Video: GOP fears fallout from Foley scandal

updated 10/4/2006 12:17:13 PM ET 2006-10-04T16:17:13

Former Rep. Mark Foley’s online conversations with teenage male pages have all the trappings of a political scandal, but making a federal case out of the sexually charged exchanges could prove difficult, veteran investigators say.

Foley, a six-term Republican from Florida, resigned abruptly as his e-mails and instant message transcripts surfaced. The chats discussed sexual acts and possible meetings with pages, according to ABC News, which first reported them last week.

With the FBI investigating Foley’s behavior, his defense attorney, David Roth, said that the congressman never had sex or attempted sexual contact with a minor. Foley, who is being treated for alcohol abuse, was drinking when he had the explicit conversations, Roth said.

“Any suggestion that Mark Foley is a pedophile is false,” Roth said Tuesday at a news conference in West Palm Beach, Fla.

If Foley never had sex with a congressional page, then his case is in uncertain legal territory, said Ken Lanning, a retired FBI agent who served as one of the agency’s leading experts on child exploitation.

“There are going to be some issues here in the gray area,” Lanning said. “You may find this behavior repulsive, offensive or immoral. Whether it’s a violation of law will be based on a precise reading of the law.”

Congressional leaders, who called for an FBI investigation as Foley resigned, turned to finger-pointing over who knew what about Foley’s behavior, when they knew it and whether anything was done to protect the teens.

One federal law enforcement official said the FBI reviewed some Foley-related e-mail in July but concluded that no federal law had been violated. The official, who spoke on condition of anonymity because the case is active, said agents are reviewing new evidence, including the instant message transcripts, to see if a law was broken.

FBI spokesman Richard Kolko said the agency is continuing its assessment.

In Florida, Roth said no law enforcement officials had contacted him. Foley has not been subpoenaed but voluntarily agreed not to delete any e-mails or instant messages from his computers, the lawyer said.

Internet sex predator prosecution not so simple
Some Democrats have claimed Foley might have violated the federal law used to prosecute Internet sex predators, but experts said it’s not that simple.

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On the surface, the chat transcripts released by ABC News look much like any of the explicit conversations the FBI has used as evidence in its many Internet sex stings. In those cases, however, the sexually charged talk led to an arrest when adults arrived for real sexual encounters.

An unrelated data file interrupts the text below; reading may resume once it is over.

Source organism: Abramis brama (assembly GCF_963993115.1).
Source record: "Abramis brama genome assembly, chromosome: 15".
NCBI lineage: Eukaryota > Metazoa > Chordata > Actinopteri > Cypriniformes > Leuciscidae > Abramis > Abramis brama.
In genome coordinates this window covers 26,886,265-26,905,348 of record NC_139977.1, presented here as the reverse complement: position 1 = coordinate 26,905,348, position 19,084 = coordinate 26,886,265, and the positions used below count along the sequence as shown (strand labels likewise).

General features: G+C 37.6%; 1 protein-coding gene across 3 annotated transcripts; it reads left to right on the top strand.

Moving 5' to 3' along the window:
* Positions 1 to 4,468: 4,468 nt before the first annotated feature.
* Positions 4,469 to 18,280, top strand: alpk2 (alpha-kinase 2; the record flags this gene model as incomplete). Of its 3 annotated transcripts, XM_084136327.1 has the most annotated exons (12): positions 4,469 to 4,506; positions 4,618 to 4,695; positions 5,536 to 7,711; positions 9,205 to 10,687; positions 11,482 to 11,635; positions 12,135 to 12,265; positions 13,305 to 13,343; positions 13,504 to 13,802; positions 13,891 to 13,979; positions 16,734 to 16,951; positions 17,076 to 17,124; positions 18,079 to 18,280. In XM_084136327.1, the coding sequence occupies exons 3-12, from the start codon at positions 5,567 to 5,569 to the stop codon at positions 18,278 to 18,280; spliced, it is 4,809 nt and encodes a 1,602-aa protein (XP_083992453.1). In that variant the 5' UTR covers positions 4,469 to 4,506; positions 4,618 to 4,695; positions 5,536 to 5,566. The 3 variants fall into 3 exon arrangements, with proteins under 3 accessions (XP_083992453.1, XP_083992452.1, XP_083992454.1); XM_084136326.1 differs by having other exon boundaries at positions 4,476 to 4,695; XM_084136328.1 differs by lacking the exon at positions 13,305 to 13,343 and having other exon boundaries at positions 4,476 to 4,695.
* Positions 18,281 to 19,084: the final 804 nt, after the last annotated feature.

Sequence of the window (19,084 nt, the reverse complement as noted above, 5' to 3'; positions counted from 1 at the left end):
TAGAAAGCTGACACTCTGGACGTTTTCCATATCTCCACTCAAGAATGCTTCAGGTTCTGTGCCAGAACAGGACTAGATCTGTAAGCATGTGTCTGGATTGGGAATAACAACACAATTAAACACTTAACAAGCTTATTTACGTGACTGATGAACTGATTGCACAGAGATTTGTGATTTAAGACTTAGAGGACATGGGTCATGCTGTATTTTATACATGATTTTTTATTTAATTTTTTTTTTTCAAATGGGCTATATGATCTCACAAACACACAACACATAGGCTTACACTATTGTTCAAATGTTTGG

Graphic talk alone is rarely enough, said Joseph Dooley, a former agent who helped set up New England’s first FBI unit targeting Internet predators. Many adults engage in explicit chats with undercover agents but never show up for the scheduled meetings, he said.

“We never charged anyone unless they actually traveled to have sex,” Dooley said.

Investigators could consider federal obscenity laws, experts said, but the law prohibiting disseminating obscene material to children applies only to those under 16.

Benjamin Vernia, a former federal prosecutor specializing in such cases, compared Foley’s online conversations with pages to “grooming,” a law enforcement term for the way sexual predators bring along their underage victims. Grooming is a red flag for authorities, Vernia said, but it’s rarely enough to bring charges.

The question for federal investigators is whether Foley’s online chats ever led to real encounters. One chat transcript suggests Foley and a page had met in San Diego, but the chat doesn’t indicate what took place.

Even if a sexual encounter occurred, however, that won’t necessarily be enough to lead to charges. It depends on how old the pages were at the time and what the age of consent was in that state.

If a state law was broken and authorities can show Foley used the Internet to facilitate it, that could trigger federal jurisdiction, experts said.

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